I've not had much of a chance to experiment since the last post, but have an idea  of using a kind of extended lens hood which would penetrate the water (eliminating refraction at other than overhead angles) which would be more portable, and easier to submerge than a plastic bin weighted with concrete!!

Nothing wrong with your comments...but some of the assumptions missed the mark....not that you could have known.

I'll have another crack when I take some leave soon.

Steve Langham - Chairman    
Surrey Amphibian & Reptile Group (SARG).
tim-f
Senior Member
Joined: 13 Apr 2008
No. of posts: 60


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Posted: 19 Sep 2008

Well that's assumptions for you!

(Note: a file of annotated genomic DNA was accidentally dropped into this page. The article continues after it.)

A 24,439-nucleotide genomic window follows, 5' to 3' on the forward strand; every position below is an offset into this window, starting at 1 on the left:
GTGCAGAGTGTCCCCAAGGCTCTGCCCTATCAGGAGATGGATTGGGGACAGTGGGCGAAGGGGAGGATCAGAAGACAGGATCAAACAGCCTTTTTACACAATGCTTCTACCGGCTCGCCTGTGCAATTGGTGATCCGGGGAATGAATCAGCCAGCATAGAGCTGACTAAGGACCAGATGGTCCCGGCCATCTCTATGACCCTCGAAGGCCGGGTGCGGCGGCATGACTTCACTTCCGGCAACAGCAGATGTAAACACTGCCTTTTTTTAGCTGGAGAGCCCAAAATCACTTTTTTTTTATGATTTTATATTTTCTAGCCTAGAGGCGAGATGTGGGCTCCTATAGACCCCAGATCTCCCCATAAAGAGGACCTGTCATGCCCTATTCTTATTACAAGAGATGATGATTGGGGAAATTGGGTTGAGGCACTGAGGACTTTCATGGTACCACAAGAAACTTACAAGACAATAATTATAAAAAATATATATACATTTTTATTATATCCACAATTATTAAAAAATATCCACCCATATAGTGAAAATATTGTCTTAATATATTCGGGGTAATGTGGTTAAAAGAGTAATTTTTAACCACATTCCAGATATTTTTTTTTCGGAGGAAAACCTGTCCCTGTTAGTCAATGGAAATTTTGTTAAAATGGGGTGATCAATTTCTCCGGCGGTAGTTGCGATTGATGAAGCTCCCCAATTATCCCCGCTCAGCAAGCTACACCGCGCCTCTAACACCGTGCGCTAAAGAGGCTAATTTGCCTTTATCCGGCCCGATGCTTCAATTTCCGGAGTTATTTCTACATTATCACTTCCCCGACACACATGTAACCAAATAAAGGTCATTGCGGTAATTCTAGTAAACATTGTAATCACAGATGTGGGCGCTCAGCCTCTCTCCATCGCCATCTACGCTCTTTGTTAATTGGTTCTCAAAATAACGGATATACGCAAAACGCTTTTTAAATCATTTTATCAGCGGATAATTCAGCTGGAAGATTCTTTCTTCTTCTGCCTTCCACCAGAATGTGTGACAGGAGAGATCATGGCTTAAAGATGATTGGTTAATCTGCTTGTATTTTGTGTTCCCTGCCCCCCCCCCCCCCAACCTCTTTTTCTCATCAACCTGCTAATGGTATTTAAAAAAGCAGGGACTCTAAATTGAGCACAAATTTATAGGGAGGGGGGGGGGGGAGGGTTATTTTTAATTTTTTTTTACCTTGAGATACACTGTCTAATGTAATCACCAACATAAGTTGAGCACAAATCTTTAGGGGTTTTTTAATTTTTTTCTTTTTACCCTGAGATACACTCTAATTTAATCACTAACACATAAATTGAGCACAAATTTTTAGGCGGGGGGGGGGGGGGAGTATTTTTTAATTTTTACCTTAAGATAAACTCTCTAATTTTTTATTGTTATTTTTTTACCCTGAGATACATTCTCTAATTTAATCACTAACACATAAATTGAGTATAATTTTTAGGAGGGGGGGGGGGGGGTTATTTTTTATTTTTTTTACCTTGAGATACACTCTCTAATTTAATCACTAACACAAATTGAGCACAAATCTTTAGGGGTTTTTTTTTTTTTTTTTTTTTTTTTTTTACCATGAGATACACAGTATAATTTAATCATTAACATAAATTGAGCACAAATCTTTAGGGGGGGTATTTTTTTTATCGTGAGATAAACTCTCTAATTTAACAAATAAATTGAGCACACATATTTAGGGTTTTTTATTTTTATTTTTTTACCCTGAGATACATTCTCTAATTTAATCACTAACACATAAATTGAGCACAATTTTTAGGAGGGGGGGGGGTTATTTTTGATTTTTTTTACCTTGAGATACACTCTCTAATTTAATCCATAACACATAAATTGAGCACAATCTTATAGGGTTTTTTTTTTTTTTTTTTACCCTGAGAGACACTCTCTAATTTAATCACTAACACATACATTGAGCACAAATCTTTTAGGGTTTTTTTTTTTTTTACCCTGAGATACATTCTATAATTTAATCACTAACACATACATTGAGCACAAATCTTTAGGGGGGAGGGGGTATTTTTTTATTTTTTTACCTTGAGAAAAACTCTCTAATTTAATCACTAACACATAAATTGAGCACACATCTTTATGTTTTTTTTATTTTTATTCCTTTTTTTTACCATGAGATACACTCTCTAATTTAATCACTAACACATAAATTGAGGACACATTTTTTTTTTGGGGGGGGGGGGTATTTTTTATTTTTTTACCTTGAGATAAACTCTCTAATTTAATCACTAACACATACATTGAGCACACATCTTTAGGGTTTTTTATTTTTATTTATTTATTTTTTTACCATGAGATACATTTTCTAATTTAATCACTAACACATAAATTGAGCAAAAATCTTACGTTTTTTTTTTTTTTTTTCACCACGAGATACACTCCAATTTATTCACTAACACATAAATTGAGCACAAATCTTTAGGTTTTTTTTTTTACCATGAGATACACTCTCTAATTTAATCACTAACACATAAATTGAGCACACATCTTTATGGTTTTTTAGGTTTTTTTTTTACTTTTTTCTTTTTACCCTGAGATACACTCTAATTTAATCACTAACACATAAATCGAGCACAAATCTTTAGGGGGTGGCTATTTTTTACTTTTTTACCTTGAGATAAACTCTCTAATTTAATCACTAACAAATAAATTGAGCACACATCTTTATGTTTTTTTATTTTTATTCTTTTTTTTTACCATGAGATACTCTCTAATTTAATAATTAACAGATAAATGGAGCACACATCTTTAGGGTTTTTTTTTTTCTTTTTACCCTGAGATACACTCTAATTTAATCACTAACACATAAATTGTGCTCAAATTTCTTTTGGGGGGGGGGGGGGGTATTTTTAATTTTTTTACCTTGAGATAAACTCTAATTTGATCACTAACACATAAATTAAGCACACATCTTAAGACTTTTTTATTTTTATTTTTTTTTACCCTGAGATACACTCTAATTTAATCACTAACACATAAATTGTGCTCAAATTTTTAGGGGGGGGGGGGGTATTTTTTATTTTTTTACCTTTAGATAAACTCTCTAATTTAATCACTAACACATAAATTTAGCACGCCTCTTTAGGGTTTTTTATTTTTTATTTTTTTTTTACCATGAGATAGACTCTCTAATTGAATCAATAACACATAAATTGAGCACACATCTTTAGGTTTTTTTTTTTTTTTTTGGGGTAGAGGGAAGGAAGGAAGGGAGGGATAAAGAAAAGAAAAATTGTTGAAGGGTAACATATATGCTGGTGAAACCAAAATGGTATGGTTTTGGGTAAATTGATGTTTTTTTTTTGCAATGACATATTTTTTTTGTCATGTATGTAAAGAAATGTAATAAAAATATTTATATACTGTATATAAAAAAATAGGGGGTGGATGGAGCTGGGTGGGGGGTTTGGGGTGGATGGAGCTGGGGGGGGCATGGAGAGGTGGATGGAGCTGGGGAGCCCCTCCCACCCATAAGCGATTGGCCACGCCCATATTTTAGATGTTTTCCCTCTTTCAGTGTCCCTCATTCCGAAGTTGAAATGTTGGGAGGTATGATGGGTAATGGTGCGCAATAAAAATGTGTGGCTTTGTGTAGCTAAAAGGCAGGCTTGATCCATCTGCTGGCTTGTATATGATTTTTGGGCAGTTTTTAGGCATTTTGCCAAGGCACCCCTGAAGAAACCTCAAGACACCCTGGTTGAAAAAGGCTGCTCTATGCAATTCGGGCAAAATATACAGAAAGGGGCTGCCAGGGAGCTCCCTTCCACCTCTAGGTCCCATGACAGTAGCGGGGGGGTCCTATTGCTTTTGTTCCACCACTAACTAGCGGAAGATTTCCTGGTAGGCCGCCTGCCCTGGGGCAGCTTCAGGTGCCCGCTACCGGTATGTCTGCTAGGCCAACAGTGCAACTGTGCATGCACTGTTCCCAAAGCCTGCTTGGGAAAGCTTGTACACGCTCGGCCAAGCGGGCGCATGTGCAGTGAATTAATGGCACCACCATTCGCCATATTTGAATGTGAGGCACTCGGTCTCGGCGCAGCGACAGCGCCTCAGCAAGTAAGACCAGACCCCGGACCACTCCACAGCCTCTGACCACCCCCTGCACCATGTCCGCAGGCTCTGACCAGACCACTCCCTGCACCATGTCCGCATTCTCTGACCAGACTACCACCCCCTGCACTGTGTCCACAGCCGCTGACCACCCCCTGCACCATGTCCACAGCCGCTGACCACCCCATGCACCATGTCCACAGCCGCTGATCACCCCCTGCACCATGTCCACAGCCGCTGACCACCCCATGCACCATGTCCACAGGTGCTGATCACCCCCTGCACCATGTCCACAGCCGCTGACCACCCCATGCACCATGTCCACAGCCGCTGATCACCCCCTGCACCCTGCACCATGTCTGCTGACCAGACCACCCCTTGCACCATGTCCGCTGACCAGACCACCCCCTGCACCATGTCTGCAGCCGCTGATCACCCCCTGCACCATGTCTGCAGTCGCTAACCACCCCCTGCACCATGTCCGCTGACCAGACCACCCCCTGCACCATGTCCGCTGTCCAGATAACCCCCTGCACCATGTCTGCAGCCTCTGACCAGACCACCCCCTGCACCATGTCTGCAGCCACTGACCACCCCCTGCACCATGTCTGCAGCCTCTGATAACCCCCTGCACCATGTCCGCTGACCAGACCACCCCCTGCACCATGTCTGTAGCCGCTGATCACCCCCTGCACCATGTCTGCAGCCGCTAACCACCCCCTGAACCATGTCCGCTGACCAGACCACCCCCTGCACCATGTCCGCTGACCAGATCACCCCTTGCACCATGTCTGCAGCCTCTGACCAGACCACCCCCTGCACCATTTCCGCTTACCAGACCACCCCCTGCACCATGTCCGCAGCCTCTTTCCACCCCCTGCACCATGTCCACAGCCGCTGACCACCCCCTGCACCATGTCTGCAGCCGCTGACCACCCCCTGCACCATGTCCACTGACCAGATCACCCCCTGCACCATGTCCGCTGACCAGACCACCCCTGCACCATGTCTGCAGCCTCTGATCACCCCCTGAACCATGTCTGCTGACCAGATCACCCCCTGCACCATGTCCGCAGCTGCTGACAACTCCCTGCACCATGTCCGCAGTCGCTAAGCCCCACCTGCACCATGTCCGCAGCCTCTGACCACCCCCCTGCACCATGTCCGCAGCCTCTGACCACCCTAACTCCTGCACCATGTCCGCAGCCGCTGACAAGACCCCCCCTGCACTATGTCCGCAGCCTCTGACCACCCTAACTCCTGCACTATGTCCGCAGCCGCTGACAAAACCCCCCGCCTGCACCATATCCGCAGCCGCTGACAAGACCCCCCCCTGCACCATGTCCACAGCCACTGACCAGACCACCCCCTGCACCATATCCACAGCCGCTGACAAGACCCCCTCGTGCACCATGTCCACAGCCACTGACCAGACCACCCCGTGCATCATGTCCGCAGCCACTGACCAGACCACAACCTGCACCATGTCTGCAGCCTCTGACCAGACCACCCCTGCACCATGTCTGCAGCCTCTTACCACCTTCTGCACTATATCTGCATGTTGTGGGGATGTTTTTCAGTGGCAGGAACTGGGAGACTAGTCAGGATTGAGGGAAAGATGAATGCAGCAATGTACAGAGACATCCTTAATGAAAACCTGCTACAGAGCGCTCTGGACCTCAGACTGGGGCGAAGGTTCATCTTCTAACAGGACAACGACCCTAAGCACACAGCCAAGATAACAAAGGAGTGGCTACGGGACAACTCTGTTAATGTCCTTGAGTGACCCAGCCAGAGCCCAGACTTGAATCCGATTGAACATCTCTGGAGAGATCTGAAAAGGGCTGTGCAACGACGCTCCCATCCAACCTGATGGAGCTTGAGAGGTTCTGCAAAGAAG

I think the extended lens hood idea sounds much better.  I suspect that you're shooting through the acetate at an angle - this is maybe contributing to the dodgy image quality and colour cast (chromatic aberration?)?

For info, Aquapac do an underwater "housing" for SLRs for about 80 - okay to about 5m apparently.  Not sure what length of lens it will accomodate though.

So why isn't the flash getting through?  If it's above the surface, maybe it's tending to bounce off the surface?  Could you put that in the bin and closer to the subject?

Must be great fun for the neighbours watching you at work!

I look forward to seeing your next attempts.

Tim.


Suzi
Senior Member
Joined: 06 Apr 2005
No. of posts: 860


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Posted: 19 Sep 2008

Ten years ago or more my neighbours would have seen me and my son sat out in the garden in the dark on plastic chairs gazing at a back-lit white sheet in the hope of seeing interesting moths landing.

Or sat out well wrapped up in umpteen layers of clothes in many degrees of frost watching for an eclipse of the moon - again on the plastic chairs.

Keeps 'em guessing!


Suz

- Photographing animals in ponds at night